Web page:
I found a very useful article in the last issue of Impact Magazine which I picked in Talisman. I, first, became familiar with the magazine once I was in Mountain Equipment Co-op about 3 years ago, I guess.
The article talks about protein and I summarize what’s the most useful part here for anyone who’s interested and I encourage you to go through and finish it ‘cause it really helps:
- A number of bodily functions and substances are dependent on protein in our daily diet or more specifically amino acids which they are comprised. How the body works in that matter is the body digest them and then they are shipped off to different parts to be used. So basically lack of protein will cause serious problems for the body, mostly because amino acids do what’s described herein after.
- Amino acids repair muscles and connective tissues (tendons as far as I know), supporting the nervous and immune system (It’s very likely to get sick soon if you don’t feed your body with enough protein), creation of hormones, enzymes, nails, hair and in some cases providing an energy source (remember that having protein doesn’t necessarily mean that you have enough energy for your activities and that’s very important)
- Important point: Vegetable protein sources only contain some amino acids and must be combined in order to yield a complete protein.
- Eggs (any kind) are considered the perfect protein. They contain all the essential amino acids along with a wide array of other vitamins and nutrients. It’s the best-absorbed type of protein. Its biological value is considered 100 and all other sources are measured with respect to egg. Examples are:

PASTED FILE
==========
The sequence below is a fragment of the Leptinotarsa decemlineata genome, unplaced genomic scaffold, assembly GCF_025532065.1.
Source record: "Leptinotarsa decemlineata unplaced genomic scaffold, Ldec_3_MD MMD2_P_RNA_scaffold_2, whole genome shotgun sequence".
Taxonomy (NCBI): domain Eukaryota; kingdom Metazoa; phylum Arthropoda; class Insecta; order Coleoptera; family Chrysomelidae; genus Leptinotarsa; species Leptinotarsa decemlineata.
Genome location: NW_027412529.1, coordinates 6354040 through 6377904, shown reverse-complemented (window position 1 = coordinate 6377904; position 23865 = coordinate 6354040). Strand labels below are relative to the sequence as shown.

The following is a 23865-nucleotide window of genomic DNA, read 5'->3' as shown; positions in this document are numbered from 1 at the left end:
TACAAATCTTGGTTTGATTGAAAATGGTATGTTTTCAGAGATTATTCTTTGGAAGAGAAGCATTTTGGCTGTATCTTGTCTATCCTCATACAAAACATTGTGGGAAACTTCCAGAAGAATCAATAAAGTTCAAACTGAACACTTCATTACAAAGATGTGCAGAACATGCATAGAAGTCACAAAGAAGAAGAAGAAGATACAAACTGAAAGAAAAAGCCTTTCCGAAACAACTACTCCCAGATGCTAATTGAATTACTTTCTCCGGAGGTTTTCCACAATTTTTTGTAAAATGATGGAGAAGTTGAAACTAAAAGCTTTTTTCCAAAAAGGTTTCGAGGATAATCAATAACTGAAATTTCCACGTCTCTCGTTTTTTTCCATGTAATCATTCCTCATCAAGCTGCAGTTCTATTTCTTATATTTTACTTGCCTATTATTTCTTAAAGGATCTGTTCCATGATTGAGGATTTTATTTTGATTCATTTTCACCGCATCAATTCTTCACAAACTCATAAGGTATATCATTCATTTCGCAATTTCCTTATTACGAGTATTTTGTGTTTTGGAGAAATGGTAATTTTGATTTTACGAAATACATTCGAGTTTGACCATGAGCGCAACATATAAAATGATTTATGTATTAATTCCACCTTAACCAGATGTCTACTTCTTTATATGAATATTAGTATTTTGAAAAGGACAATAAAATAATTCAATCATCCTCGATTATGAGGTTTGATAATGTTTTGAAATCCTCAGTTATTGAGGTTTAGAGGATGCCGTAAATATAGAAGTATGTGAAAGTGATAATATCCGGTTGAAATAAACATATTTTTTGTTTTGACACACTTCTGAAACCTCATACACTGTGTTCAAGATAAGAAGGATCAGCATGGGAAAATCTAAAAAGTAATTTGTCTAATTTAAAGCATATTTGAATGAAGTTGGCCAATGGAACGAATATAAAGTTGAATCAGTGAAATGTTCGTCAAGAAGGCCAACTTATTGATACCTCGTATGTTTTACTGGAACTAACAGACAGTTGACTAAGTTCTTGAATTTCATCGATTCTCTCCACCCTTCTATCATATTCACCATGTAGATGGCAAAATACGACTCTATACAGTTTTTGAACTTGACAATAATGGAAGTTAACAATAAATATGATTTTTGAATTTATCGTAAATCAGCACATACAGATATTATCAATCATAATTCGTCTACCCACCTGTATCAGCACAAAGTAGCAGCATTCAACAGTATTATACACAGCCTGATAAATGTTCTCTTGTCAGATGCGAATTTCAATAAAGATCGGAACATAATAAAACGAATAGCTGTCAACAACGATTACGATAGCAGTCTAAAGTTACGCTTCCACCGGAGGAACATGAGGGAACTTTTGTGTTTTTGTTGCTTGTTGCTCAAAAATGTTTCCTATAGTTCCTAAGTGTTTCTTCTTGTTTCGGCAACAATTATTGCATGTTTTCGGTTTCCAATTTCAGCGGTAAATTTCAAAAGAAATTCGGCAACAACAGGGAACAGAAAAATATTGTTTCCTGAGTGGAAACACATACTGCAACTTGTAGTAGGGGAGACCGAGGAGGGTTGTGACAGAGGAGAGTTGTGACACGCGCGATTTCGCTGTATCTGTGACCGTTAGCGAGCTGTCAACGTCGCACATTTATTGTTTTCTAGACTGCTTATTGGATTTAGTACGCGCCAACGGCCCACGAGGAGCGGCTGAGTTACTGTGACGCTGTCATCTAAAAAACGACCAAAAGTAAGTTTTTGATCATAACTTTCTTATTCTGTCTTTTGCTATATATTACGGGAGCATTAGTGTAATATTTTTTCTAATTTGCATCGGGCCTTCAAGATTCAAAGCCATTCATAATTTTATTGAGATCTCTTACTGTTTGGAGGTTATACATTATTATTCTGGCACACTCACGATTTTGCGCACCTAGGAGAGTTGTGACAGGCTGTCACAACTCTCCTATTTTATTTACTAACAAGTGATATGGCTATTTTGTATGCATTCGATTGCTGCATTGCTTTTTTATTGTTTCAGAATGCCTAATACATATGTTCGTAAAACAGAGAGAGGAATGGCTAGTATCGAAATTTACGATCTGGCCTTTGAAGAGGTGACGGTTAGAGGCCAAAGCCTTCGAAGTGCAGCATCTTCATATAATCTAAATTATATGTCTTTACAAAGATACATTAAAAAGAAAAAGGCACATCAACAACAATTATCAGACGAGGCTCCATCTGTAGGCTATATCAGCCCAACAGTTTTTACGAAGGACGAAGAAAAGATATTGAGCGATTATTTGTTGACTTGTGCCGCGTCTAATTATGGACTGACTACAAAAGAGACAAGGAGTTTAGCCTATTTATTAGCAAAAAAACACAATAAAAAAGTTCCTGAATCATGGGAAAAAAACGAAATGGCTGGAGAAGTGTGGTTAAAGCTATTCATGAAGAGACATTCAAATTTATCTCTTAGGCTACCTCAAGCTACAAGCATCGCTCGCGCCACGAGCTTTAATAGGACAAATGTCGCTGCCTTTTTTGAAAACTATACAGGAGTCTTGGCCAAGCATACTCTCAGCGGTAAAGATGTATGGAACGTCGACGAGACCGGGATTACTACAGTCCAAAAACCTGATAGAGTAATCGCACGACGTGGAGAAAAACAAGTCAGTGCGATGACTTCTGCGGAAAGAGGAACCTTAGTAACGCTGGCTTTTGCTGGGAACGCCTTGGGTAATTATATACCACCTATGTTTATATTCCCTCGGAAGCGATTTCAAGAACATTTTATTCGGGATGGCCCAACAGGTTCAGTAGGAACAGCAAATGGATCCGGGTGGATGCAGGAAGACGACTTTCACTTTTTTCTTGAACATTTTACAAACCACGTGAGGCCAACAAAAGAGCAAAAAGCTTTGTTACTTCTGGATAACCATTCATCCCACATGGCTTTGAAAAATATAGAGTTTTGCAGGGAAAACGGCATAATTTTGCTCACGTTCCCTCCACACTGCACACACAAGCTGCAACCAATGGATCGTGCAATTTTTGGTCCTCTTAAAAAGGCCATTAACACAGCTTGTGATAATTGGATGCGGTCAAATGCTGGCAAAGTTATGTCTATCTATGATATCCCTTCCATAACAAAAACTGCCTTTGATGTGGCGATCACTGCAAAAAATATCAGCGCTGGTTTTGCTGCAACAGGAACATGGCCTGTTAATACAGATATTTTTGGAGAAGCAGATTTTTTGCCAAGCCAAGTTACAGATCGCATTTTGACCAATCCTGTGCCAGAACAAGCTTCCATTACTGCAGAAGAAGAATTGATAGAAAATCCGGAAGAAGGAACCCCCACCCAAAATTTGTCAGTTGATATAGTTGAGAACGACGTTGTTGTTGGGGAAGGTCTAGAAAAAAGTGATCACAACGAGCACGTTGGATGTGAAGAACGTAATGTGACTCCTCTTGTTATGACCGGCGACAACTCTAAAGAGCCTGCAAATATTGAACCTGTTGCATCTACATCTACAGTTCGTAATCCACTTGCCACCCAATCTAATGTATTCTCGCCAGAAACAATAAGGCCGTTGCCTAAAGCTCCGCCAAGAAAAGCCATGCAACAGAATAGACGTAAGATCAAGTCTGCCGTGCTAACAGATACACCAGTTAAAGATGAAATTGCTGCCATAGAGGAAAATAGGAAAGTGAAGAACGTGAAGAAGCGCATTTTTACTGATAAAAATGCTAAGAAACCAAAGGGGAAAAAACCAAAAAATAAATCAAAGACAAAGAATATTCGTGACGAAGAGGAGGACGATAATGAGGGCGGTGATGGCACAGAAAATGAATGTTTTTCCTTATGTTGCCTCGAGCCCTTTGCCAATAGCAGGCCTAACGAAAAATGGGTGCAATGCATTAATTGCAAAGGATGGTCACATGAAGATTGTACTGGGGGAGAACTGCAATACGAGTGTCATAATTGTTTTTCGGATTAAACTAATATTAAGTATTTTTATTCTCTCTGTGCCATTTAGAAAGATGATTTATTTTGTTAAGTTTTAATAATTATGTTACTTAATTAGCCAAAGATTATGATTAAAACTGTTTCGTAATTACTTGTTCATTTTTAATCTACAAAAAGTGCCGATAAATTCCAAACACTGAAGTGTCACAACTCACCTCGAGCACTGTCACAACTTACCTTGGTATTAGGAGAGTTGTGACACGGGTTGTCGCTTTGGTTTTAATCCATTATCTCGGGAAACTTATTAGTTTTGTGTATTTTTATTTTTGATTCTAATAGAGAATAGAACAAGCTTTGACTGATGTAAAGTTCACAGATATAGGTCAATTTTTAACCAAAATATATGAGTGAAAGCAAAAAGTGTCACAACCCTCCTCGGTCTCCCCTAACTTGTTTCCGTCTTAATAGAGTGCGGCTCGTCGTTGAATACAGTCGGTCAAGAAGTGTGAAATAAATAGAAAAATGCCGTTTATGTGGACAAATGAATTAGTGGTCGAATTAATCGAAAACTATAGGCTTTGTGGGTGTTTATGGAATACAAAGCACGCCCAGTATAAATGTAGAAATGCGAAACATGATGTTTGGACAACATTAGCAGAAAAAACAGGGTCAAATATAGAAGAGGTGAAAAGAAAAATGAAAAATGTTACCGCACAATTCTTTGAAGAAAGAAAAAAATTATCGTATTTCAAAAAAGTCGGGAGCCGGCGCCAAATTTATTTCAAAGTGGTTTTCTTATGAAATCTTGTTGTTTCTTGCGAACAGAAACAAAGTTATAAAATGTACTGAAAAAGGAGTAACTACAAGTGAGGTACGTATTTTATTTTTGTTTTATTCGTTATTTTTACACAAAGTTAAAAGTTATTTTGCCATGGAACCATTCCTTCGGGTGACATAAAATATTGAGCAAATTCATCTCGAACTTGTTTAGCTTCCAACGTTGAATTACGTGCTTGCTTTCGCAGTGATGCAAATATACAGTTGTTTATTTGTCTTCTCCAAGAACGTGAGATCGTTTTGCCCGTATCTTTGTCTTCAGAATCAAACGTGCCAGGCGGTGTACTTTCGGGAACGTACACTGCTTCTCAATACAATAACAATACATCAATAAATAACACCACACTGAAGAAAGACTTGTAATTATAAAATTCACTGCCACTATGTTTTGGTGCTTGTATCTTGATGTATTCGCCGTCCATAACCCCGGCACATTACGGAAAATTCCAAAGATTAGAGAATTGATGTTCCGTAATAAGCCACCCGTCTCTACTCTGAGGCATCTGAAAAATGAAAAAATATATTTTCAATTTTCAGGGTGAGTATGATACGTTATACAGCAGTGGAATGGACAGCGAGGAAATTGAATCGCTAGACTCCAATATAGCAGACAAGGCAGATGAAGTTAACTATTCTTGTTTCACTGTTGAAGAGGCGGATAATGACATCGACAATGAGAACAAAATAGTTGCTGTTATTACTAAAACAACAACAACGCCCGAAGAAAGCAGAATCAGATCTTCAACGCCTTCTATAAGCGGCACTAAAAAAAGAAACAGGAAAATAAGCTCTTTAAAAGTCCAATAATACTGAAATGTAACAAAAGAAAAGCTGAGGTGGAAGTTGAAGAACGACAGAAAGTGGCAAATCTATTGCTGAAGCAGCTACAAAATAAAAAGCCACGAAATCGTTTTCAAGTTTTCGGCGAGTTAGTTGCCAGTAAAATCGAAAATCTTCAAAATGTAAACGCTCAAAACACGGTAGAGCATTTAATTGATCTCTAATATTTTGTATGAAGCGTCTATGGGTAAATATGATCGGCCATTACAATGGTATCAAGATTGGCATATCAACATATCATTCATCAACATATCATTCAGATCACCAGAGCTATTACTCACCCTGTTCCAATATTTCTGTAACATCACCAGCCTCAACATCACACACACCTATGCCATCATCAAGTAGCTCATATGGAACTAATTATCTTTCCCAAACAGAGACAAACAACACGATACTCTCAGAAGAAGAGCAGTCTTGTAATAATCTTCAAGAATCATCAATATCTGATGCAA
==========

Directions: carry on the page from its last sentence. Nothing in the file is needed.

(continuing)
a. Milk = 91
b. Beef =80
c. Soy = 71
- For non-athletes a 0.86 g per Kg of body mass per day is sufficient for meeting the body’s requirements and preventing deficiencies.
- For endurance athletes, however, it’s a range of 1.2 to 1.4 g per Kg of body mass. For example for a person like me who does daily exercises the appropriate amount of protein would be 88 (Kg) times 1.3 g makes almost 114 g per day.
- Very important: As the amount of protein in daily diet increases, so too should water intake. The reason is the by-product of protein is ammonia and that must be converted to urea and excreted.
- Extremely important (actually I guess all of them are!): The athlete must avoid taking proteins in short duration exercises (less than 150 min.). First of all because protein is not a good source of energy. The body is dependent on carbohydrate in the first 120 to 180 min. of exercise. Secondly protein is slowly digested and only restrains absorption of carbohydrates.
- Protein is not stored in the body for later use like glucose does. Protein must be provided after endurance workout. But remember to take carbohydrates with protein as they help the absorption. A good combination would be 3:1 carbohydrates to protein.
- The appropriate amount of carbohydrate is 0.5 g per pound of body weight.